THUMBS DOWN to the security guards at the site of Tesla’s giant battery factory, which is under construction east of Sparks.
The guards got into a struggle with a Reno Gazette-Journal photographer and reporter at the site. Tesla contends the journalists were trespassing and were the aggressors, striking the guards and their ATV with a vehicle.
The newspaper’s attorney, in a letter to Tesla, said Tesla’s version “could not be further from the truth.” The attorney said the guards rammed the journalists’ vehicle with an ATV before forcing it to stop and forcibly removed the photographer, who was driving, and planted him “face-first in the dirt with a knee or foot in his back.”
We obviously didn’t see what happened. But evidence from the newspaper’s vehicle raises doubts about Tesla’s version because the driver’s side window of the vehicle was smashed and the driver’s side seat belt was severed.
We can envision security guards getting out of control after spending hours doing boring routine surveillance and counting jackrabbits. And we can envision journalists asserting their constitutionally protected right to do their jobs.
If it turns out that the guards were the “lawless renegades,” as the newspaper’s attorney says, we hope they get what’s coming to them in the form of serious criminal charges and a civil lawsuit.
If you want to accuse us of going out of our way to side with our colleagues in the newspaper business, we’re okay with that. We consider defending other journalists and the news-gathering process to be a duty. It’s a duty we take seriously, particularly when violence is involved.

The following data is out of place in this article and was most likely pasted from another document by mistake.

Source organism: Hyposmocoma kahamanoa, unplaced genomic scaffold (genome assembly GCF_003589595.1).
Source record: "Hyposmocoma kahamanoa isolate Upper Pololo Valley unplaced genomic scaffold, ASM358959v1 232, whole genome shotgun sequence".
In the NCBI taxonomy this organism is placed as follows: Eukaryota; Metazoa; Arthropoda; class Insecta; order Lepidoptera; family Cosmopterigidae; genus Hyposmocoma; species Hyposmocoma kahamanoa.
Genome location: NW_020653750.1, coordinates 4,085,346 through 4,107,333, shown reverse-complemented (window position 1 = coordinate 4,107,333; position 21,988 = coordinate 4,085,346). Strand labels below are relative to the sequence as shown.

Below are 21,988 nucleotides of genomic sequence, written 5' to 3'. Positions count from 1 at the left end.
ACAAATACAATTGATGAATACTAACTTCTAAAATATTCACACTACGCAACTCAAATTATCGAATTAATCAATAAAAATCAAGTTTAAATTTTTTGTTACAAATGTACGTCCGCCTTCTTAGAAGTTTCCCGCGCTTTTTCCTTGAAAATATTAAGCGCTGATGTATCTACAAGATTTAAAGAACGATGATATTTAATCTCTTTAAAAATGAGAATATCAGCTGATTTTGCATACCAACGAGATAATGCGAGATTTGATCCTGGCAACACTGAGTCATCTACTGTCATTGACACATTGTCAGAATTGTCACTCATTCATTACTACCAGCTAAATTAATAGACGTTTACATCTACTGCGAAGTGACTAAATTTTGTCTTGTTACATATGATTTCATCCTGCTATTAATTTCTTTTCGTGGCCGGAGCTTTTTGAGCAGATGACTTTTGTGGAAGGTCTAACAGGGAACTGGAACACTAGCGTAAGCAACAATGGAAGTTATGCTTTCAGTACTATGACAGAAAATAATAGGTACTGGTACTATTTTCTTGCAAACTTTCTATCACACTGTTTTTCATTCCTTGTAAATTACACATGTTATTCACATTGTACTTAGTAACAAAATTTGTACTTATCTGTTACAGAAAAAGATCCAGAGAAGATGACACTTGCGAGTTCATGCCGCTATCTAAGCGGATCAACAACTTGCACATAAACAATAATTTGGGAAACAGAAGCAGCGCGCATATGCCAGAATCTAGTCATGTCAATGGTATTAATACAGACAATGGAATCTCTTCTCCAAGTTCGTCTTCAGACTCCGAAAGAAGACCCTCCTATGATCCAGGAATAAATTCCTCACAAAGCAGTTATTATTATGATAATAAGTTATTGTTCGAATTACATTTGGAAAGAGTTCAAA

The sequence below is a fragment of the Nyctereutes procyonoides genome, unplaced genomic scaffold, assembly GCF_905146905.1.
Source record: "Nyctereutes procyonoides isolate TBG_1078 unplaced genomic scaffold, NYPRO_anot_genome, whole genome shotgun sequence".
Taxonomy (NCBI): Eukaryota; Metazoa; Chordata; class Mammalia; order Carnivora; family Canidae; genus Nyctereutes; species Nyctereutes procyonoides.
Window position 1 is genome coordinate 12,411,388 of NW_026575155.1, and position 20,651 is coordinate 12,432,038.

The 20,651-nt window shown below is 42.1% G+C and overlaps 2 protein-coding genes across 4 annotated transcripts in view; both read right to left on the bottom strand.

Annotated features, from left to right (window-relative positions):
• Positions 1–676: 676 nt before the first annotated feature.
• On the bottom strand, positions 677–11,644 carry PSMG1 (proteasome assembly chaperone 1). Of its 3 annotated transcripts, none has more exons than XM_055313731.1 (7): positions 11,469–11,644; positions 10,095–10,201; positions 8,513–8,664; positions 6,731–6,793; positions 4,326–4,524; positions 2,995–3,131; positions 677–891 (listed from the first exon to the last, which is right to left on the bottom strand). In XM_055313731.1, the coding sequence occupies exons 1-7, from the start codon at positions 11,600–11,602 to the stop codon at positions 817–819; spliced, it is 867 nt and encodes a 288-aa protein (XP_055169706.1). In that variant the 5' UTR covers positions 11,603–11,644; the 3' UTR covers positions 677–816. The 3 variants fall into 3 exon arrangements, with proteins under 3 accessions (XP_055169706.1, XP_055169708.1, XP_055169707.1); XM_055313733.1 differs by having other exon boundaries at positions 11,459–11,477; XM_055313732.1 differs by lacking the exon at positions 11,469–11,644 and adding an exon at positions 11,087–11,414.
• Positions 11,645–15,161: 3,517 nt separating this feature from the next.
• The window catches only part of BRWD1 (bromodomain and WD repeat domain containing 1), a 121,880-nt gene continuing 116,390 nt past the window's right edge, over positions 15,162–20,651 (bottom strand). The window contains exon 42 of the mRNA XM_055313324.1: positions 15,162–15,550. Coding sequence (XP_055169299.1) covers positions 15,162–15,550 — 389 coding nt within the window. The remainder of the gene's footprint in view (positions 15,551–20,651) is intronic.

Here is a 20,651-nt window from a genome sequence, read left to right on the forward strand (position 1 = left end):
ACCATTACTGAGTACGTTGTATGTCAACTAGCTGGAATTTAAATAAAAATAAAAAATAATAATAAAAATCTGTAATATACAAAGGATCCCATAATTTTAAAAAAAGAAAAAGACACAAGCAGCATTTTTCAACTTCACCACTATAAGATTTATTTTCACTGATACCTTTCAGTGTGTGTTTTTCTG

THUMPS UP to the local members of the U.S. Navy League who raised money so a 92-year-old man from Minnesota could travel to Northern Nevada and scratch an item off his bucket list.
Charles Sehe was an 18-year-old seaman second class when he was nearly killed aboard the USS Nevada when the Japanese bombed Pearl Harbor. Sehe, a retired anatomy professor, wanted to visit the state for which the battleship was named. He made the trip to Nevada earlier this month.
“I don’t want to go to Las Vegas,” Sehe said after his plane landed at the Reno airport. “You have the memorabilia here that I want to see.”
Sehe is not only a proud Pearl Harbor survivor, he’s also a man of good judgment when it comes to knowing the best part of Nevada to put on a bucket list. Thank you for your service, Professor Sehe.